A common, chronic (long term) lung disorder in which inflammation causes the bronchi (airways) to swell and narrow.  Extra mucus is produced creating breathing difficulties.


  • Coughing (worse during the night and early morning).

  • Shortness of breath.

  • Chest tightness or pain. 

  • Trouble sleeping caused by shortness of breath, coughing or wheezing.

  • A whistling or wheezing sound when exhaling.


















  • Outdoor allergens, such as pollen from grass, trees and weeds.

  • Indoor allergens, such as pet danderdust mites and mold.

  • Certain drugs and food additives.

  • Irritants in the air, such as smoke, chemical fumes and strong odors.

  • Respiratory infections, such as colds, the flu or other related illnesses.

  • Physical activity: Exercise (although people with asthma can benefit from exercise)

  • Stress.

  • Weather conditions, such as cold air or extremely dry, wet or windy weather.



  • Know and avoid your triggers.  

  • Try a dairy-free trial (cutting it out for one month): food sensitivities can “set off” an immune process in the gut that causes inflammation - dairy is one of the most common culprits.  

  • Ask your doctor if any of the following foods can be triggering your asthma:  Eggs, Soy, Wheat, Shellfish, Sulphite additives (used in food   processing and preparation).

  • Seek out “good bacteria.” Probiotics — supplements containing live bacteria, can boost the immune system in the gut, making it less likely to set off an inflammatory response.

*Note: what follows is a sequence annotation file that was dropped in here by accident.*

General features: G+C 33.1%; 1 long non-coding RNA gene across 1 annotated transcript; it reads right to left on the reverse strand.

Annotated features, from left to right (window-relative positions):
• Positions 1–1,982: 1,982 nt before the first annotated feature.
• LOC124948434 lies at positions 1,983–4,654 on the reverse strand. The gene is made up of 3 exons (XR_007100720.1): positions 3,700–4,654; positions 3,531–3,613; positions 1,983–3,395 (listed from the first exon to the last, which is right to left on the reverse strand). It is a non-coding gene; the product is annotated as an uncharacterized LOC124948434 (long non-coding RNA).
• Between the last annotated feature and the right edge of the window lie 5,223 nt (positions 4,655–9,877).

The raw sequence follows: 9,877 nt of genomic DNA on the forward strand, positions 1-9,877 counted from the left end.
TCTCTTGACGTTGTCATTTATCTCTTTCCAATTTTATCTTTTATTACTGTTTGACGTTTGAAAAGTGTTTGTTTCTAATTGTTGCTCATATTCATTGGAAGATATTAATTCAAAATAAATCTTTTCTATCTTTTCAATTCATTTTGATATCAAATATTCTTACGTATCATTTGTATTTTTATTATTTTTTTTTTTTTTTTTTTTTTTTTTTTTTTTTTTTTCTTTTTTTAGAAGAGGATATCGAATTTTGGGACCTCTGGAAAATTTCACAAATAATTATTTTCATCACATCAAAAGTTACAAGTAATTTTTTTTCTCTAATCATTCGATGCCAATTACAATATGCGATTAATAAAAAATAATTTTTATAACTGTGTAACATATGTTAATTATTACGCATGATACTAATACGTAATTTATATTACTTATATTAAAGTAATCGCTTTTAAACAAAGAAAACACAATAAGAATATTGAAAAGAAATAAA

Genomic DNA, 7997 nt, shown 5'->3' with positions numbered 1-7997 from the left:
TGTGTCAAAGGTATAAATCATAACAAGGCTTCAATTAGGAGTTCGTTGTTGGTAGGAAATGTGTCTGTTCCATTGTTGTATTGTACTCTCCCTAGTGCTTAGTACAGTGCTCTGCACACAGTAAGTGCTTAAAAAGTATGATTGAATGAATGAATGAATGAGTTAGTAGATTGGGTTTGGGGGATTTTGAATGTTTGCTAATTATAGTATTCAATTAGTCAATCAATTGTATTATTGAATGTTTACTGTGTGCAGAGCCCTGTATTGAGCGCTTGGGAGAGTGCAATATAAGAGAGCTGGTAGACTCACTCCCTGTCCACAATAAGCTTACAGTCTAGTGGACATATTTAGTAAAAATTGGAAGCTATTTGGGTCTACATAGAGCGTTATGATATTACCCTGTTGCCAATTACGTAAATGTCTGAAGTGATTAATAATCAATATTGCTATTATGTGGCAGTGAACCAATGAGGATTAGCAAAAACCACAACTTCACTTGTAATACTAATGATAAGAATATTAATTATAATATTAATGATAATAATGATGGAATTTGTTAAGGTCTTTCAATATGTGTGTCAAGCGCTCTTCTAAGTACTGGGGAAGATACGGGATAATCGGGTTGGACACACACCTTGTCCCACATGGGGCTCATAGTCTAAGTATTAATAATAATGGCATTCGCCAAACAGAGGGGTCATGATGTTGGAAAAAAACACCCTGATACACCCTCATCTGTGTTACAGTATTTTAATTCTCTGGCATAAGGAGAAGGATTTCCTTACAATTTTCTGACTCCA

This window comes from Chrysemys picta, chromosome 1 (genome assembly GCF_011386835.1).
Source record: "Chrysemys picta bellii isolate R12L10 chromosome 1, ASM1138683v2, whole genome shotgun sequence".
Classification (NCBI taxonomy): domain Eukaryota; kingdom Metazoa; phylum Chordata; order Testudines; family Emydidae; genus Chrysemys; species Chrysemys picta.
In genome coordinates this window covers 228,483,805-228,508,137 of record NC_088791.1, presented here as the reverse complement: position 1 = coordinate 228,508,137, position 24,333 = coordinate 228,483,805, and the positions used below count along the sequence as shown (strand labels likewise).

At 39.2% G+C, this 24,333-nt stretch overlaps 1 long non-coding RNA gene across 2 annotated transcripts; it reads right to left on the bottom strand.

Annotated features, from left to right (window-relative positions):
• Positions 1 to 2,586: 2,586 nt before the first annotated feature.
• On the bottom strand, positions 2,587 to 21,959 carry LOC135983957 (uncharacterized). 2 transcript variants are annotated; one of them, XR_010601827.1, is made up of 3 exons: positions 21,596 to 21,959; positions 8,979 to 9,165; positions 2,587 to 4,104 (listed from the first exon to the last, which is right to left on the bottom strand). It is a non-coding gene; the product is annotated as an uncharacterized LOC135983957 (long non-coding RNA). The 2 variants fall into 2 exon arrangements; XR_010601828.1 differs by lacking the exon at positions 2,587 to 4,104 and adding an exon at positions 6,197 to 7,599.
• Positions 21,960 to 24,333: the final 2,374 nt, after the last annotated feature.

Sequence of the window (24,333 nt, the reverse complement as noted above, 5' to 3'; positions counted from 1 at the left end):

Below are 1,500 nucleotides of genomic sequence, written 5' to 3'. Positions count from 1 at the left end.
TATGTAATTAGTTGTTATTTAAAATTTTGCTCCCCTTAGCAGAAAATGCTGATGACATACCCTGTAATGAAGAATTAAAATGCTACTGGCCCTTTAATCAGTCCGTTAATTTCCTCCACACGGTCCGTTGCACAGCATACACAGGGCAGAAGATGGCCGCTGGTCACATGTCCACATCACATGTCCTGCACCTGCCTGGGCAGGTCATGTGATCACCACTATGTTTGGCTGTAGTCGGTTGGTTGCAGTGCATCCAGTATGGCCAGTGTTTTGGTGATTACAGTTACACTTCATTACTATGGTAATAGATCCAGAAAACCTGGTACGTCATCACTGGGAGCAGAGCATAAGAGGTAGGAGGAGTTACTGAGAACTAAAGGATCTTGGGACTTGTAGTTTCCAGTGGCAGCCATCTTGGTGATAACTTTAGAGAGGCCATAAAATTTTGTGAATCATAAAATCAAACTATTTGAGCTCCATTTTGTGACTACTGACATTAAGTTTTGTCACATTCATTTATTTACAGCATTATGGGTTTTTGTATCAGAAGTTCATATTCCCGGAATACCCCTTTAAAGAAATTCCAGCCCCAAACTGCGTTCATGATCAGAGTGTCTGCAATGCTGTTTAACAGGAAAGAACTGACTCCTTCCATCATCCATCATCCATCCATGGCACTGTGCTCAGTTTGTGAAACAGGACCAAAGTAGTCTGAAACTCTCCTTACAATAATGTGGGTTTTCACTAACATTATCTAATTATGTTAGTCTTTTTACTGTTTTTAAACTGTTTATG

• Take vitamins, especially Vitamins C, D and E that support your immune system and help control inflammation.   Ask your doctor to perform a simple blood test to check your “D” level and recommend an appropriate dose.

  • Add a fish oil supplement: the Omega-3 Fatty Acids in fish oil help combat inflammation that constricts the airways. Look for one containing two to three grams’ total of Omega 3, or of DHA and EPA combined.

  • Keep your nasal passages clear: use saline spray to clear your nasal passages. This will reduce strain on your airways by helping you breathe easy - and also cut down on post-nasal drip.

  • Breathe steadily: breathing techniques can help with symptoms of asthma, such as hyperventilation or stress.

  • Allergy Shots (ask your doctor).


  • Keep an eye on the weather forecast for any changes and dress accordingly.

  • Always have the reliever inhaler wherever you go and take it as prescribed by the doctor.

  • Never leave the inhalers in direct sunlight or anywhere that is too hot.

  • Always check with your doctor if you are using the inhaler given properly.

  • Avoid doing exercise out doors during the hottest part of the day, that is, 11am to 3pm.

  • Remain indoors before, during or after a storm.

  • Keep hydrated by drinking plenty of water.

  • While indoors, keep the doors and windows closed.

  • After being outdoors, change your clothing and shower to wash off any pollen.

  • Know the signs and symptoms of hay fever and use therapy provided by the doctor.

  • Write an asthma action plan for yourself.

  • Avoid other asthma triggers.


  1. Asthma UK [Internet]. Weather: Have you noticed that a sudden change in weather can trigger your asthma symptoms?. United Kingdom: Asthma UK; [updated 2019 Jun; cited 2019 Aug 19]. Available from:

  2. Severe Asthma Toolkit [Internet]. Severe Asthma Symptoms. Australia: Toolkit; [updated 2019 Feb 11; cited 2019 Sep 09]. Available from:

  3. Gross, D.A. [Internet]. Asthma. New Jersey: Hackensack Sleep Center; [cited 2019 Sep 09]. Available from:


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